The US film industry remains a closed-door institution, but has taken a different approach towards its communication with the outside world. Social media is slowly taking over the presence of official movie websites. In doing so, the fans of big Hollywood movies are no longer passive. They interact with cast and crew directly, ultimately having an impact on the content of these large-scale films, as well as the turnout of their initial audiences during opening weekends. Based on a survey of 750 social network users ages 13 to 49, the Hollywood Reporter found that one in three social networkers has decided to see a movie in a theater because of something they read on a social networking site (Godley, 2017). This increased opportunity to connect films with fans and promote products based on movies exhibits how fans are flocking to social media in order to reaffirm their dedication to the most anticipated Hollywood film releases of the year.
There are multiple ways film studios are capitalizing off the budding relationship of the movie industry and social media. For example, Facebook is used to exchange opinions and express loyalty through “like” pages, Twitter is used to foster a strong presence from actors, producers, and directors, Tumblr informally delivers information to fans, and YouTube creates a space for the most important interaction with fans, trailers. YouTube is the place where most fans first watch a movie’s trailer, which is very important when 40% of moviegoers base their choices on what they see in the trailer (Matteoc, 2016). Additionally, there is a rise of social media research firms selling their findings to studios. These firms begin their research about one year prior to the film’s release weekend, and they use their findings to identify areas where a film is most anticipated, encouraging the wide release and promotion of a film in that potential area, ultimately allowing for the film to make a larger profit (Robehmed, 2015). Based on a report done in 2012 by Social Media Today, the top five successful movie-ran social media campaigns were executed by The Hunger Games, Monsters vs. Aliens, Paranormal Activity, Alice in Wonderland, and Hot Tub Time Machine (Souza, 2017). These top five franchises used strategies that involved the following: creating online make-believe worlds, free ticket giveaways, screening requests, and exclusive content for more dedicated fans.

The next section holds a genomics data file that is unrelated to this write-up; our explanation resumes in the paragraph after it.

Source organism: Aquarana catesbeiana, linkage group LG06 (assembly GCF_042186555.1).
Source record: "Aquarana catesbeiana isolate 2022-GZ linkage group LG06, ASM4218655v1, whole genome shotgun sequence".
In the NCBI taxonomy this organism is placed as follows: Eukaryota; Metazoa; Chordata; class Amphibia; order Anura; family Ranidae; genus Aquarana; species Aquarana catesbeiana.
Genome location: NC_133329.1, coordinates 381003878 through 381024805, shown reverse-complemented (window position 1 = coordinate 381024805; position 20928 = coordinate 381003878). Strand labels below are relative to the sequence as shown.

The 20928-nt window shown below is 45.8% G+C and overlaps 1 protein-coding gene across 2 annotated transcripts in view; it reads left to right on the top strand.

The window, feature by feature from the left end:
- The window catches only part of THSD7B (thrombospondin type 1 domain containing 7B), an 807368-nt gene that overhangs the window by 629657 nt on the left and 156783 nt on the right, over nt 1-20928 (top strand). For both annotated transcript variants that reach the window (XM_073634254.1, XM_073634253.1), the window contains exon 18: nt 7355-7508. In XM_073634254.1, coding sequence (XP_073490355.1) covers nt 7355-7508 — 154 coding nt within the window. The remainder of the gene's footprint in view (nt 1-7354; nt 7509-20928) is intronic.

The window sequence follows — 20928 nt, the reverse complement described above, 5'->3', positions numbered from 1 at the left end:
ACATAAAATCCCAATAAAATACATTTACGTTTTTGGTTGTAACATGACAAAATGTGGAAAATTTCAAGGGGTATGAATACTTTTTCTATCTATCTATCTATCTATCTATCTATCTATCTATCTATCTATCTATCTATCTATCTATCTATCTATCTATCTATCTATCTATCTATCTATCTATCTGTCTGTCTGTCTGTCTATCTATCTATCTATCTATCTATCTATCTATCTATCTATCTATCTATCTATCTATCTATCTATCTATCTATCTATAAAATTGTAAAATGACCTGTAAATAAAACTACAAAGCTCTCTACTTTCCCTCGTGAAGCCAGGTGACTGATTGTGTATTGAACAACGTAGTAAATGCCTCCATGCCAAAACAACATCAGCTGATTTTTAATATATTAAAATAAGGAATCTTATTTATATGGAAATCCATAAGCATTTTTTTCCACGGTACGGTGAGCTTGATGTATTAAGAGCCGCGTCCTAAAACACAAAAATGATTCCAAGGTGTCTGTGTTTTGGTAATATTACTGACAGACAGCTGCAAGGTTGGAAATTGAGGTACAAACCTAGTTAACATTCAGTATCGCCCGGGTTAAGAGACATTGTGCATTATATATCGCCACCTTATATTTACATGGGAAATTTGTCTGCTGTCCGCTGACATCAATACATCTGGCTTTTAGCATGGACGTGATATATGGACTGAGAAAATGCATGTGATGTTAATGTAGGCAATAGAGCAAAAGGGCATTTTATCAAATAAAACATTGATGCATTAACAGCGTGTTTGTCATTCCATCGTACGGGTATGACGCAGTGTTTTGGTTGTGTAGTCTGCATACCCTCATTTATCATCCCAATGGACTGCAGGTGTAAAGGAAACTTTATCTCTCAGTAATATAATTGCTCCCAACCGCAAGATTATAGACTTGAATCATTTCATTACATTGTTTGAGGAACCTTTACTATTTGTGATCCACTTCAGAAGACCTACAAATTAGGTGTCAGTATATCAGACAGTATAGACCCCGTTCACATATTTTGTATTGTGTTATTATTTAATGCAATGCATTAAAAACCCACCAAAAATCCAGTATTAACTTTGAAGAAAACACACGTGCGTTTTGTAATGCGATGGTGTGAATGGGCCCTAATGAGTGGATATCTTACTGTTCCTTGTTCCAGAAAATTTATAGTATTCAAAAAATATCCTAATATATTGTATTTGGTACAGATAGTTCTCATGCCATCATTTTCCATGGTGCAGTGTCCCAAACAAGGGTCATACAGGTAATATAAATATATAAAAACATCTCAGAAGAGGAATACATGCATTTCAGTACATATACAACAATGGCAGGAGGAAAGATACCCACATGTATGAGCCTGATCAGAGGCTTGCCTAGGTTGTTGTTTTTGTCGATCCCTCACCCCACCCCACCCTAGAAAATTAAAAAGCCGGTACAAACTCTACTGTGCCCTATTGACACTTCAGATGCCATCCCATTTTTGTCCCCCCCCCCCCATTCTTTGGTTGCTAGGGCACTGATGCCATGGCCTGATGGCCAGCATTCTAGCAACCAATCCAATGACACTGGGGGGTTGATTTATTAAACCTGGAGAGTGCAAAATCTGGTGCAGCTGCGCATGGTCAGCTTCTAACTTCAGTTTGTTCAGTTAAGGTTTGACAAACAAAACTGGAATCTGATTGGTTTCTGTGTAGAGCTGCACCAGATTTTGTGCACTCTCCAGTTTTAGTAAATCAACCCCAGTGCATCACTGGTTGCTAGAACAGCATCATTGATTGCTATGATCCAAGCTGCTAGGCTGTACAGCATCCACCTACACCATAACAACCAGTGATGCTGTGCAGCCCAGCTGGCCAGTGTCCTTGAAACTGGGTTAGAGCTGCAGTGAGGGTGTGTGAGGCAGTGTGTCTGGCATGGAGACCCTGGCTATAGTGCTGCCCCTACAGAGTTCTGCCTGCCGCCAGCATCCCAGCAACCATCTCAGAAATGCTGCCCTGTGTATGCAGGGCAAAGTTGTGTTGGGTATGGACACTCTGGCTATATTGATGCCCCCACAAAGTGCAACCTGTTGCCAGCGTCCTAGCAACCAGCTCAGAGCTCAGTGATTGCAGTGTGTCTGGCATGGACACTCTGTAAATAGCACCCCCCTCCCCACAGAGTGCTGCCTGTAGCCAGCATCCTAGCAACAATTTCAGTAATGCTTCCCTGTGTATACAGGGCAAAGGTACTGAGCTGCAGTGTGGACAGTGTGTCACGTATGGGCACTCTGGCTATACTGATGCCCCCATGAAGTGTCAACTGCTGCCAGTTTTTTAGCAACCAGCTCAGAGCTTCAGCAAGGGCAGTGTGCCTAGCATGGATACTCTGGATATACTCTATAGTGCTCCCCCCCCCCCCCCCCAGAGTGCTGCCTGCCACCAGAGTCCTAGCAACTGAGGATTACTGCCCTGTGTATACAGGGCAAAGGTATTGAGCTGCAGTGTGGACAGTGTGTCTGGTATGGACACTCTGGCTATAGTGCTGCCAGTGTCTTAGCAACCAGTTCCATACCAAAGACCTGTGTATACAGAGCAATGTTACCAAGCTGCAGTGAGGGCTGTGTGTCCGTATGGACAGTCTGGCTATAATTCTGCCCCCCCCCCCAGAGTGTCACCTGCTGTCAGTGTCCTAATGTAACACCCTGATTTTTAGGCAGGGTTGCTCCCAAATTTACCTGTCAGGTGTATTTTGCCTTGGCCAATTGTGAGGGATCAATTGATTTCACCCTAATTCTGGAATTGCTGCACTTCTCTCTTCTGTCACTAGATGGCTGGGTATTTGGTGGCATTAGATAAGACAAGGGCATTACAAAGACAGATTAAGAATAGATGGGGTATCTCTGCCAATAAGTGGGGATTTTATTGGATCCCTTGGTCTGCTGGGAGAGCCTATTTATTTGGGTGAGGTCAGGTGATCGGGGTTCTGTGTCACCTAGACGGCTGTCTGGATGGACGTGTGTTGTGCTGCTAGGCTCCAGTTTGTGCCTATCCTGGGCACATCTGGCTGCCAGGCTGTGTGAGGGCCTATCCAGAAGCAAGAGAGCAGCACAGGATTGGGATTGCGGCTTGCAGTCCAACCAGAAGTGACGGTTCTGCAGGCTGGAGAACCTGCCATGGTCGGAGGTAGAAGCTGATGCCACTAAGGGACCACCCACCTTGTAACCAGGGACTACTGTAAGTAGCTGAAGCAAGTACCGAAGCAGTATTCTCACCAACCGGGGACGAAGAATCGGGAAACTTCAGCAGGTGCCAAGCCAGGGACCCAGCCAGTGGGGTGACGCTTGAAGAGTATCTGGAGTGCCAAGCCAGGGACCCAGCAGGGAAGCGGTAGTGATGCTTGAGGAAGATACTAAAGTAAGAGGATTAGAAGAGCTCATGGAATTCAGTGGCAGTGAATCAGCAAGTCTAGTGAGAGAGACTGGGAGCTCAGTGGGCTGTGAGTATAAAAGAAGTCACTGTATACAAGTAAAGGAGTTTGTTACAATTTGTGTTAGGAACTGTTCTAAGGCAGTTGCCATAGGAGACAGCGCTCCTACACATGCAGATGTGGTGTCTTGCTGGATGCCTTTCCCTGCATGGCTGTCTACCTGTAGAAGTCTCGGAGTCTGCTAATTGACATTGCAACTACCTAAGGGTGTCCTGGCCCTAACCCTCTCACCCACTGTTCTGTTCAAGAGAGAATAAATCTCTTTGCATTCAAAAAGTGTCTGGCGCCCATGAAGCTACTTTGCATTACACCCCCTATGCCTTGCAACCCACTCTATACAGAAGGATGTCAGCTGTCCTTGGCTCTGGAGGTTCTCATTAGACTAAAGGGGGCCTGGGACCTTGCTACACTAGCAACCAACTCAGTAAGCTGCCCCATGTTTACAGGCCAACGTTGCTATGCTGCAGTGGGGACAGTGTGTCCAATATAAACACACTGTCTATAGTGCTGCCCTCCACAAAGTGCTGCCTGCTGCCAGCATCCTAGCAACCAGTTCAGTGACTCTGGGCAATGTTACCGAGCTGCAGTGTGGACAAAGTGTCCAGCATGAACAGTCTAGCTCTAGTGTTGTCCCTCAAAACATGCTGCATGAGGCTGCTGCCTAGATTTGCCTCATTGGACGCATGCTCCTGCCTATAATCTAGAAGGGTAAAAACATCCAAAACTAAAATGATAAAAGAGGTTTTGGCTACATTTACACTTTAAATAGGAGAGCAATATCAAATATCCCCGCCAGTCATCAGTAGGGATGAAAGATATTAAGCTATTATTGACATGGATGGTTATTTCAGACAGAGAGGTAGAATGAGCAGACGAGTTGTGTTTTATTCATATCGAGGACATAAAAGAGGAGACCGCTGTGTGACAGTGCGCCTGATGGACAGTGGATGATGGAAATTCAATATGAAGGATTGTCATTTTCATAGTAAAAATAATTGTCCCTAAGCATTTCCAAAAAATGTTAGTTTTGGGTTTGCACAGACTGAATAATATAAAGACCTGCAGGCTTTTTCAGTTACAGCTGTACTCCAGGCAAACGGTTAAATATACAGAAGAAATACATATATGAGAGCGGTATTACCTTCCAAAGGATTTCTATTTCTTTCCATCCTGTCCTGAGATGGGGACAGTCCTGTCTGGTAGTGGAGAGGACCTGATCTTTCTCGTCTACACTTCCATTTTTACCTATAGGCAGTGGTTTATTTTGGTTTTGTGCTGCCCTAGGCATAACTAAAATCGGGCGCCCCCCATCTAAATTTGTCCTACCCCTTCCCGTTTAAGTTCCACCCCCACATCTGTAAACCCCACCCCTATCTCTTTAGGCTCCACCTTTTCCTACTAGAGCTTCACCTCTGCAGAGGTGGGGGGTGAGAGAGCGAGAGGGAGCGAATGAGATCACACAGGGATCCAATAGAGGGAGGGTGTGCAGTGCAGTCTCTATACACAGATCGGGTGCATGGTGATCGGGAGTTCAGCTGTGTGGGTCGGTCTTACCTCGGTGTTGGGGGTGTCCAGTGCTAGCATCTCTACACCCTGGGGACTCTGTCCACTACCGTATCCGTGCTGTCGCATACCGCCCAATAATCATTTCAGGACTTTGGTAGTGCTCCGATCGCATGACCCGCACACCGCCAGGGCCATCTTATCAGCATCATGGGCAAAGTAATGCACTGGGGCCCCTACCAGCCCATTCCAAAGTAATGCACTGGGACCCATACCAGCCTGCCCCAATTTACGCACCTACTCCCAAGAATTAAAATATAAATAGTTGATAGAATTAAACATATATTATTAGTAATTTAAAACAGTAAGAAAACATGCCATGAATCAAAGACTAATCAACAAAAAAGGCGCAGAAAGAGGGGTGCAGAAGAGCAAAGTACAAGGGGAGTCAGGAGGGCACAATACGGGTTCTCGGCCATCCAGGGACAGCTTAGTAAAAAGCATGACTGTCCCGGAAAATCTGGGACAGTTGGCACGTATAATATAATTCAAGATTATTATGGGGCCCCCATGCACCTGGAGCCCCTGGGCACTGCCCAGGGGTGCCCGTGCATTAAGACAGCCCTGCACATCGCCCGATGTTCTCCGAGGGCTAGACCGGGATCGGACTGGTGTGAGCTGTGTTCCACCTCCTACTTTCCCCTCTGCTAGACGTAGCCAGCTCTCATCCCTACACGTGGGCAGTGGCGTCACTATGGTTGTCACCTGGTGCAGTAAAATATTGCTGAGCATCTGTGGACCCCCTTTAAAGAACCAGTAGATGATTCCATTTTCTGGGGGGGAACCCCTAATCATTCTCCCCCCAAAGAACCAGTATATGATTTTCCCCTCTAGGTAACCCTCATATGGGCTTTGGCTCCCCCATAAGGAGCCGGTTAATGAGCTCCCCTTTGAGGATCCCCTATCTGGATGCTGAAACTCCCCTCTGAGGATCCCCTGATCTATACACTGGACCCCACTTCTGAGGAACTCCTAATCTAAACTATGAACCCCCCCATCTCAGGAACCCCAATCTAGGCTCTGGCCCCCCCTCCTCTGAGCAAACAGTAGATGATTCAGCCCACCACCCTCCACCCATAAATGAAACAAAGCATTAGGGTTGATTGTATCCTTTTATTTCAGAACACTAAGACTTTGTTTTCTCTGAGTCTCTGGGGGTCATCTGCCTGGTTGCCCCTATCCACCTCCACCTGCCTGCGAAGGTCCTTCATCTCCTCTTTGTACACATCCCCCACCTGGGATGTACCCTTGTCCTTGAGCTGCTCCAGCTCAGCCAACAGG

On the other hand, studios are learning that in addition to the benefits that come with this increase in reliance on social media, also comes negative impacts. Some of the main concerns with this growing relationship between Hollywood and social media are piracy, too much coverage pre-release, and presence of spoilers in unwanted environments (Gupta, 2016). However, this fear has yet to stop studios from using social media to market their films widely. With social media, it is now easier than ever to figure out where the most interest for a film is. For example, Paranormal Activity used Facebook as a platform to show trailers and advertise their movie. In turn, users on facebook could then specially request a screening in their area. Studio executives and fans alike believe that this strategy “lets fans have a sense of ownership of the film” (Warren, 2010). The same study previously mentioned by The Hollywood Reporter found that a little more than half of the respondents believe that social networking sites are important for making entertainment related decisions (Godley, 2017). The recent film, Get Out exemplifies how “challenges” inspired by films can contribute to box office success. Fans of this horror film have posted videos of themselves in numerous locations reenacting a scene of the film where a character runs towards the screen and quickly and suddenly turns right. The spread of this craze on social media encourages people to go see the film if they have not already. Most recently, the Oscar incident surrounding the best picture award highlighted both nominated films La La Land and Moonlight. Both films’ social media presence skyrocketed the next day. On Twitter and Instagram combined, “#Moonlight” was used 85,000 times and “#LaLaLand” was used 41,000 times (Busch 2017). Although most social media conversations at this time were about the mistake of the announcement for “Best Picture,” both films ultimately received stronger social media presences, further boosting their overall notoriety.
Author: Callie Mae Bowen (University of Vermont) – senior at the University of Vermont majoring in film & television studies and minoring in theatre and public communication.
Advisor: Rob Williams, Ph.D. (University of Vermont); Professor of Media/Communications.
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